Artificial intelligence tools will play an important role in protecting children from online sexual exploitation and abuse, a summit in Dubai has heard.
AI strategies and tools can help police sift through millions of online sexual images of children to increase prosecutions and protect officers who witness distressing scenes of abuse.
A forum on online child abuse on the sidelines of the World Government Summit in Dubai heard how the United Nations interregional crime and justice research institute was rolling out the AI for Safer Children programme free to countries around the world.
According to the United Nations Children’s Fund, about 1.8 billion photos are uploaded on the internet every day. Of those, about 720,000 are believed to be illegal images of children.
It creates a mountain of distressing scenes for law enforcement officers to examine to understand whether children are at imminent risk.
Artificial Intelligence software can identify the most serious cases and pass on alerts to the police.
Irakli Beridze, head of the Centre for Artificial Intelligence and Robotics at the United Nations Interregional Crime and Justice Research Institute, said AI and machine learning had huge potential for prosecutions.
“This project will use AI to help combat online sexual activity involving children,” he said
“We want to build a practical global hub, to combine the knowledge of 193 member states and the involvement of about 60 law enforcement agencies.
“AI will become the most dominant technology in the years ahead and no law enforcement agency will be able to operate without it.
“This is a global problem that requires a global response.”
AI for Safer Children will take practical steps to help the prevention, detection and, ultimately, the prosecution of the perpetrators.
The programme has been translated into nine languages, including Arabic.
A huge surge in reports of online child sexual exploitation in recent years has made it difficult for law enforcement to manually examine reports and to follow up on the most vulnerable children.
Iain Drennan is the executive director at WeProtect Global Alliance, a body that works with the UAE to combat online child abuse.
“No single entity can do this on their own, and collaborations with AI can really help in this area,” he said.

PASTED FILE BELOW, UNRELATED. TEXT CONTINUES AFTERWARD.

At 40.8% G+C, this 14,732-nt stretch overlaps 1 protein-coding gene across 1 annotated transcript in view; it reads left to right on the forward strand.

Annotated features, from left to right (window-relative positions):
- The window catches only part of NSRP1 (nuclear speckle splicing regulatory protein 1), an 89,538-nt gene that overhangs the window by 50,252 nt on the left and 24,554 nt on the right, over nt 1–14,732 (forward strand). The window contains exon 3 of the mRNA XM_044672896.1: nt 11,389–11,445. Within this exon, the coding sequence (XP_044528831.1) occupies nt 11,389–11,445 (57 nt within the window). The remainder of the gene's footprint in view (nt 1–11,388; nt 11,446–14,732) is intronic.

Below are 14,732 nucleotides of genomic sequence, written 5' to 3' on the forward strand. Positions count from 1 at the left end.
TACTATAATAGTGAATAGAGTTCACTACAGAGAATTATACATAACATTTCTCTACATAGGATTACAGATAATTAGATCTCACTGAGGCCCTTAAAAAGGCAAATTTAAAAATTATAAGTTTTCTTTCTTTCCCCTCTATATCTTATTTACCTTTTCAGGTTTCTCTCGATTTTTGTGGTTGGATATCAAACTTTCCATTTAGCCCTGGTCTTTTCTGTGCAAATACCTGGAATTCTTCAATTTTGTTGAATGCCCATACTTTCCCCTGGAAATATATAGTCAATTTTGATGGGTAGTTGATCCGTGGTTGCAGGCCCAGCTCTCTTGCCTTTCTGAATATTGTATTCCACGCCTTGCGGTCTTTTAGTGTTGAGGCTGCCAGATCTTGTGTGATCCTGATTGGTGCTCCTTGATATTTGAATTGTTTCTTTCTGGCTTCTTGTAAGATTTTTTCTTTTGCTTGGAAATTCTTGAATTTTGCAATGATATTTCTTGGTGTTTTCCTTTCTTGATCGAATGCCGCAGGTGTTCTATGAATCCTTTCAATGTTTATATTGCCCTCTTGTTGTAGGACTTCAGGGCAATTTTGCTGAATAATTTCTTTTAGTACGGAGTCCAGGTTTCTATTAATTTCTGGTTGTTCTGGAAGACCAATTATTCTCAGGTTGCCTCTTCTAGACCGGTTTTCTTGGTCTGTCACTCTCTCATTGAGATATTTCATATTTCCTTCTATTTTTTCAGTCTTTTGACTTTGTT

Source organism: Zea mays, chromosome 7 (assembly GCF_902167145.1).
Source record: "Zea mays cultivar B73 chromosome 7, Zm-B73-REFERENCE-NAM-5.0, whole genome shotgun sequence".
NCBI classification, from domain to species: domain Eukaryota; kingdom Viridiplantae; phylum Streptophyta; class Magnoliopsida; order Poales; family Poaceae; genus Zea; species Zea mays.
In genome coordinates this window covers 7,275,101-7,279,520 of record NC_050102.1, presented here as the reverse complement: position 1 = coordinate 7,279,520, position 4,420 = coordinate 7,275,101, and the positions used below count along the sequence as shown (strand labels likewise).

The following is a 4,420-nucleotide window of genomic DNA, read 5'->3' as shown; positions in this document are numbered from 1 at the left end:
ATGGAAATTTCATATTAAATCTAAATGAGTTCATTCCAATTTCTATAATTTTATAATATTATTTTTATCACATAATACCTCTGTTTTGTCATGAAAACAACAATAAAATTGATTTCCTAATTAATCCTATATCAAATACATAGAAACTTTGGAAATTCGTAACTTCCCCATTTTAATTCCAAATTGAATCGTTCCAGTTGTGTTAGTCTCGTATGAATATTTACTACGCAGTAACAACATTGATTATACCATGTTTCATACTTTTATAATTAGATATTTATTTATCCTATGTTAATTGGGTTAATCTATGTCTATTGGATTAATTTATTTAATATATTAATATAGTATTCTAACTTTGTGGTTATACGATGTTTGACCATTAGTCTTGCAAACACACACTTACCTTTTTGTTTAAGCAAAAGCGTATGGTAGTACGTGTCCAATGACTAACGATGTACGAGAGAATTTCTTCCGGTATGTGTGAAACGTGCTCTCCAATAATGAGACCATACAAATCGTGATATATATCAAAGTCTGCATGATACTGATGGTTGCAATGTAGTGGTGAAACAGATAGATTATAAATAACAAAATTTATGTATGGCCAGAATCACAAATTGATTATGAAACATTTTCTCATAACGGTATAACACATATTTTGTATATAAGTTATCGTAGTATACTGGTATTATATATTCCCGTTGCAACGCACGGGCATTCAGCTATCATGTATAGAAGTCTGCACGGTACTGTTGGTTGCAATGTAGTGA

“Police need tools to do the job.
“AI can help with operations to deal with the sheer volume of all referrals of child sexual abuse material.
“Companies are providing that data, so law enforcement is saturated with information to filter through.
“AI can help with that as a triage to work through and identify the most urgent cases.
“There are memes or misguided attempts at humour that can get caught up in these reports, so it can filter those.”
Every state in the US is mandated to refer all cases of online child sexual abuse to the US National Centre for Missing and Exploited Children (NCMEC).
Their latest 2021 report showed 29.3 million referrals, of which 29.1 million were direct from electronic service providers.
“Well-being and morale of the officers involved are also important as this material is damaging,” said Mr Drennan.
“Without psychological support, looking at these images will cause you harm and can be traumatising.
“We want to ensure law enforcement officers only look at these images when they have to, and technology can help with that.”
According to the NCMEC, the number of online child abuse images exploded from 450,000 files in 2004 to more than 45 million files in 2018.
At the same time, the number of reports of URLs containing harmful images has increased from only 3,000 in 1998 to about 18.4 million today.
Lt Col Dana Humaid, director general of the International Affairs Bureau at the UAE Ministry of Interior, said technology has a huge role to play.
“Now we have these technologies in place, it is about using them correctly,” she said.
“AI and technology can be used in an investigation, and a prosecution when it is used properly.
“Between 2019 and 2020 there has been a 106 per cent increase in the reporting of child sexual exploitation online around the world.
“Some of these children are just three months old.
“We need to help law enforcement around the world gain access to this technology so it can be used effectively.”